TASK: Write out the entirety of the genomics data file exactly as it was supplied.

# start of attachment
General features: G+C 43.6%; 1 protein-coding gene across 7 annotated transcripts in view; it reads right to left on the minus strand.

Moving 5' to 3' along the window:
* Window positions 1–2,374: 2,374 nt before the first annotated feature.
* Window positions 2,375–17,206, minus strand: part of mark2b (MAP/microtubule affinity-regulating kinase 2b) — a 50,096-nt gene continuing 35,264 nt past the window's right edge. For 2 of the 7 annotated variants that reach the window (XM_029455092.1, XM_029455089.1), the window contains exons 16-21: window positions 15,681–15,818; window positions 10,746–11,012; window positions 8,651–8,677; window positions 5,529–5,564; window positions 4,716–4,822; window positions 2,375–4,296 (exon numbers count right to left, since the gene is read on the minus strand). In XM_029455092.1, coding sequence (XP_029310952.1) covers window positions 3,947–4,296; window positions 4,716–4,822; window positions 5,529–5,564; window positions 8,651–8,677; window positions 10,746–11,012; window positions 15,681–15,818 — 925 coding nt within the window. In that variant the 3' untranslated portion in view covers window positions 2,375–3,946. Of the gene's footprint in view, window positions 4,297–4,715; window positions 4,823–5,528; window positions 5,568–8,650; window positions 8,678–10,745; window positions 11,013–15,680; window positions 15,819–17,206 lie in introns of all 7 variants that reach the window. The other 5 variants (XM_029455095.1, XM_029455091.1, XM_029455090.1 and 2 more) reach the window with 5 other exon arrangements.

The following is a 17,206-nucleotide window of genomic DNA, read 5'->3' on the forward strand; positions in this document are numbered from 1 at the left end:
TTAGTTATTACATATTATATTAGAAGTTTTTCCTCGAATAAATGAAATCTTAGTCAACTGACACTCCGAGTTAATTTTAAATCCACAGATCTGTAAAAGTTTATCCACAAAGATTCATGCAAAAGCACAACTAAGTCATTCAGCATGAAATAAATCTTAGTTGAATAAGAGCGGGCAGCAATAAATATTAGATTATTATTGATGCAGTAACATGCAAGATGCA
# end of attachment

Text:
General features: G+C 43.6%; 1 protein-coding gene across 7 annotated transcripts in view; it reads right to left on the minus strand.

Moving 5' to 3' along the window:
* Window positions 1–2,374: 2,374 nt before the first annotated feature.
* Window positions 2,375–17,206, minus strand: part of mark2b (MAP/microtubule affinity-regulating kinase 2b) — a 50,096-nt gene continuing 35,264 nt past the window's right edge. For 2 of the 7 annotated variants that reach the window (XM_029455092.1, XM_029455089.1), the window contains exons 16-21: window positions 15,681–15,818; window positions 10,746–11,012; window positions 8,651–8,677; window positions 5,529–5,564; window positions 4,716–4,822; window positions 2,375–4,296 (exon numbers count right to left, since the gene is read on the minus strand). In XM_029455092.1, coding sequence (XP_029310952.1) covers window positions 3,947–4,296; window positions 4,716–4,822; window positions 5,529–5,564; window positions 8,651–8,677; window positions 10,746–11,012; window positions 15,681–15,818 — 925 coding nt within the window. In that variant the 3' untranslated portion in view covers window positions 2,375–3,946. Of the gene's footprint in view, window positions 4,297–4,715; window positions 4,823–5,528; window positions 5,568–8,650; window positions 8,678–10,745; window positions 11,013–15,680; window positions 15,819–17,206 lie in introns of all 7 variants that reach the window. The other 5 variants (XM_029455095.1, XM_029455091.1, XM_029455090.1 and 2 more) reach the window with 5 other exon arrangements.

The following is a 17,206-nucleotide window of genomic DNA, read 5'->3' on the forward strand; positions in this document are numbered from 1 at the left end:
TTAGTTATTACATATTATATTAGAAGTTTTTCCTCGAATAAATGAAATCTTAGTCAACTGACACTCCGAGTTAATTTTAAATCCACAGATCTGTAAAAGTTTATCCACAAAGATTCATGCAAAAGCACAACTAAGTCATTCAGCATGAAATAAATCTTAGTTGAATAAGAGCGGGCAGCAATAAATATTAGATTATTATTGATGCAGTAACATGCAAGATGCA